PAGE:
Knowledge Management and Organizational Learning

14946 Words Dec 14th, 2009 60 Pages
Lund Institute of Economic Research Working Paper Series

Knowledge Management and Organizational Learning:
Fundamental Concepts for Theory and Practice

2005/3 Ron Sanchez

Ron Sanchez, Professor of Management Copenhagen Business School, Solbjergvej 3 - 3rd floor, DK-2000 Frederiksberg, Denmark, sanchez@cbs.dk Lindén Visiting Professor in Industrial Analysis, Institute of Economic Research, Lund, Sweden

Abstract
This paper investigates several issues regarding the nature, domain, conceptual foundations, and practical challenges of knowledge management and organizational learning. The paper first identifies and contrasts two fundamental philosophical orientations to knowledge management -- the personal knowledge orientation and
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In effect, the model shows at the macro level how personal knowledge is converted into organizational knowledge, and vice versa, in processes for active and continuous organizational learning. The fourth section discusses some key challenges in managing each of the five learning cycles so that active learning processes are maintained at the individual, group, or organizational levels. I also suggest some ways in which managers can help to prevent breakdowns and dysfunctions from occurring in each of the Five Learning Cycles, and thereby help to sustain overall organizational learning processes. Examples drawn from recent research into knowledge management practices help to illustrate the nature of such managerial interventions. I conclude with some comments on the ways in which the knowledge management processes discussed here reflect a fundamental shift in management thinking and practice from traditional concepts of command and control to more contemporary concepts of facilitation and empowerment.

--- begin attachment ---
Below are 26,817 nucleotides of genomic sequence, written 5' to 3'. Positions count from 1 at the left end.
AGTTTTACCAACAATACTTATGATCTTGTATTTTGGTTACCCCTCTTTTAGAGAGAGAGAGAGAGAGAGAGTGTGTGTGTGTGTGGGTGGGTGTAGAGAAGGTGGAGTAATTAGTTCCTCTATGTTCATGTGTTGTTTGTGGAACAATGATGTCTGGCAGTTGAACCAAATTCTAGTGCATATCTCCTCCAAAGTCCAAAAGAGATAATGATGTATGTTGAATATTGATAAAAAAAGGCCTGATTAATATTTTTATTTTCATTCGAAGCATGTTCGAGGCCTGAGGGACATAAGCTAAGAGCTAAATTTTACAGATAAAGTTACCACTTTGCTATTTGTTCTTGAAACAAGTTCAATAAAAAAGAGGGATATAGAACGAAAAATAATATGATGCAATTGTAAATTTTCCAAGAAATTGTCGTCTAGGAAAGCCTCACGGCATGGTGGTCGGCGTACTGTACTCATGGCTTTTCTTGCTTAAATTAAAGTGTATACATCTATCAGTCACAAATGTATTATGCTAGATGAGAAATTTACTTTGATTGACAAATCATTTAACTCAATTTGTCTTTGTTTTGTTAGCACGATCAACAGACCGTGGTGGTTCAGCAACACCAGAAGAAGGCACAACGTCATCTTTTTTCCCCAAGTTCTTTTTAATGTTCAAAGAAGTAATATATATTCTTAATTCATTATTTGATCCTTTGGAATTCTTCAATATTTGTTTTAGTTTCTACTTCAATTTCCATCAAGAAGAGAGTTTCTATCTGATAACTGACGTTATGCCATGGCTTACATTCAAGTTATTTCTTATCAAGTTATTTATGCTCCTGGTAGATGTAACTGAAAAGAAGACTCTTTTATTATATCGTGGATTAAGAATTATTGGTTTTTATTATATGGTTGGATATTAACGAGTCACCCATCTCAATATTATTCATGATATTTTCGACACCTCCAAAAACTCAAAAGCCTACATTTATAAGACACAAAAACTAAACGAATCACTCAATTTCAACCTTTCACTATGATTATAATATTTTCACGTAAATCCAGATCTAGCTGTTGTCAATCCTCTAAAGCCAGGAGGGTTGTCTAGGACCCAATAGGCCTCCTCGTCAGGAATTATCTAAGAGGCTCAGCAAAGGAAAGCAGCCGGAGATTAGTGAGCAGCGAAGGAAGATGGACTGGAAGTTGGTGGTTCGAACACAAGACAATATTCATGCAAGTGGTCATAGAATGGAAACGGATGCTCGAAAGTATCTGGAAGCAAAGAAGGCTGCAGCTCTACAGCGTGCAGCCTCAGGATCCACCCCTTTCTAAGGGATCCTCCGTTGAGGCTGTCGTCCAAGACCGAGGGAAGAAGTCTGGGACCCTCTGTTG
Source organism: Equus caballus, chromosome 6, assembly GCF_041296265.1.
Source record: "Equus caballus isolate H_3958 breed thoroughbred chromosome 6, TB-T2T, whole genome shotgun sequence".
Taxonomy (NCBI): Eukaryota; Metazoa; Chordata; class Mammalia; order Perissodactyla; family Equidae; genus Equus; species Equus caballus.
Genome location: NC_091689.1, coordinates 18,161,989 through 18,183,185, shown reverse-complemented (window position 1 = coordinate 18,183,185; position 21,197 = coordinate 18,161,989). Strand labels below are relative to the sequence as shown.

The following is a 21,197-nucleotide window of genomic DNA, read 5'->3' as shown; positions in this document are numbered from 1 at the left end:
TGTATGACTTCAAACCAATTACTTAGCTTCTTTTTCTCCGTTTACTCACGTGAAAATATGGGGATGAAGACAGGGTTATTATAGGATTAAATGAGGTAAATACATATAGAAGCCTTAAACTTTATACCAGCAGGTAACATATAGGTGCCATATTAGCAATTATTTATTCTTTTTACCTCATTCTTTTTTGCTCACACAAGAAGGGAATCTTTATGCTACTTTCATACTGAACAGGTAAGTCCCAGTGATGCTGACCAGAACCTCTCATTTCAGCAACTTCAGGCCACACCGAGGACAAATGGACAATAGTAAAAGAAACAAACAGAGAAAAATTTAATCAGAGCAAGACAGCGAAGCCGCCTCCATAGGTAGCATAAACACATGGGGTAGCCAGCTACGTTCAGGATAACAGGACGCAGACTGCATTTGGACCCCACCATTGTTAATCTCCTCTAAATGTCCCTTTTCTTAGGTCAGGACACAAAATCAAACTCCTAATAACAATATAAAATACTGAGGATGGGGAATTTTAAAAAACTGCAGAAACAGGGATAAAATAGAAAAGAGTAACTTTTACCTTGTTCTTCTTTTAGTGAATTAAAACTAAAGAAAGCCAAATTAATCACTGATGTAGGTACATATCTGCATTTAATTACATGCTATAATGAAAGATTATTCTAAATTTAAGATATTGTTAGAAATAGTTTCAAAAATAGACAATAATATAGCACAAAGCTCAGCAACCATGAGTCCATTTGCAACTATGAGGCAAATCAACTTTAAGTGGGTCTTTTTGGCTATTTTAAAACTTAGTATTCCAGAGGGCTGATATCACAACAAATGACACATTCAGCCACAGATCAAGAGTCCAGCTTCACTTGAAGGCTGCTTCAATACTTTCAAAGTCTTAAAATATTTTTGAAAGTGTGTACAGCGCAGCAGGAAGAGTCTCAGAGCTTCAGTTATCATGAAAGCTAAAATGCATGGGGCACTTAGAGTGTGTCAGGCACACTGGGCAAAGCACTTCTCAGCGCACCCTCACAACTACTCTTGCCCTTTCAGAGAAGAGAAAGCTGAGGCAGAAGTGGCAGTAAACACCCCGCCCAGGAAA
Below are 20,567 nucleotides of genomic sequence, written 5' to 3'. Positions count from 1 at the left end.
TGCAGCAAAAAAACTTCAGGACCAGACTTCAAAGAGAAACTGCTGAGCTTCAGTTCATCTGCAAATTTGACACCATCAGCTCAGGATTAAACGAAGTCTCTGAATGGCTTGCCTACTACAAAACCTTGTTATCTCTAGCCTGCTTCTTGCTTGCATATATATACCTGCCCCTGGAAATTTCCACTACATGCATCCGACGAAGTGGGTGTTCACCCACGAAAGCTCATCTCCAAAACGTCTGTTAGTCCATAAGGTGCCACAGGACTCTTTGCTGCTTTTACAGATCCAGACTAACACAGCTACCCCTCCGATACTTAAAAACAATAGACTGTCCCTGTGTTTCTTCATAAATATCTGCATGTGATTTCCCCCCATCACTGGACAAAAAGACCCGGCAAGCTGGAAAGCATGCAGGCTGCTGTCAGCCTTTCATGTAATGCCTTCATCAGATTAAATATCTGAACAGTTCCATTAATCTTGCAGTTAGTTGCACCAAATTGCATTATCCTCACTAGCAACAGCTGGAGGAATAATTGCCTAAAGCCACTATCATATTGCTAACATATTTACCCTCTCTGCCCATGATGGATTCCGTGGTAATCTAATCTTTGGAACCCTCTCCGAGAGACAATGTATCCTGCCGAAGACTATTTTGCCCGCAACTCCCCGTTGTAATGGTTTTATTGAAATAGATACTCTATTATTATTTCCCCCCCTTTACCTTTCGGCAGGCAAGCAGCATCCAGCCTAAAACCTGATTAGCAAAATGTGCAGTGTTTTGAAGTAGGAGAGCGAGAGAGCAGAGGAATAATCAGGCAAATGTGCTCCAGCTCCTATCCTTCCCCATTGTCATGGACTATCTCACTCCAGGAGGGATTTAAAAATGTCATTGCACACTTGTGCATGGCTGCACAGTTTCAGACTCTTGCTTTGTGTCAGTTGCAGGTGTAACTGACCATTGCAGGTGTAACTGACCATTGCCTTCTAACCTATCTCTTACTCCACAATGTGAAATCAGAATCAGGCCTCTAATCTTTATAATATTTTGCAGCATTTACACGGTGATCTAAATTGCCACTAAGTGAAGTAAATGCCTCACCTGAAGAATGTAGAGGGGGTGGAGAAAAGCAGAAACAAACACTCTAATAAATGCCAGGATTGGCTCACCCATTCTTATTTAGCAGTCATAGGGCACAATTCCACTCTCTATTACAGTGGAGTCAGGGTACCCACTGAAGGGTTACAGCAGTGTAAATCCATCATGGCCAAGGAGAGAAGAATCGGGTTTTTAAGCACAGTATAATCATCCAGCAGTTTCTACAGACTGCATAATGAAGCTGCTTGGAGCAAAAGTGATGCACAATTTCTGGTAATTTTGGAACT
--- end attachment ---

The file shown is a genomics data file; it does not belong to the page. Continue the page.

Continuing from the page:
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1. Basic Philosophical Orientations to Knowledge Management
The growing stream of articles on and consulting approaches to knowledge management practice today reveals a wide range of recommended processes and techniques. Unfortunately -- especially for managers looking for insights to guide knowledge management practices -- many of these recommendations often seem disconnected from each other, and in the worst cases, various recommended approaches even seem to be
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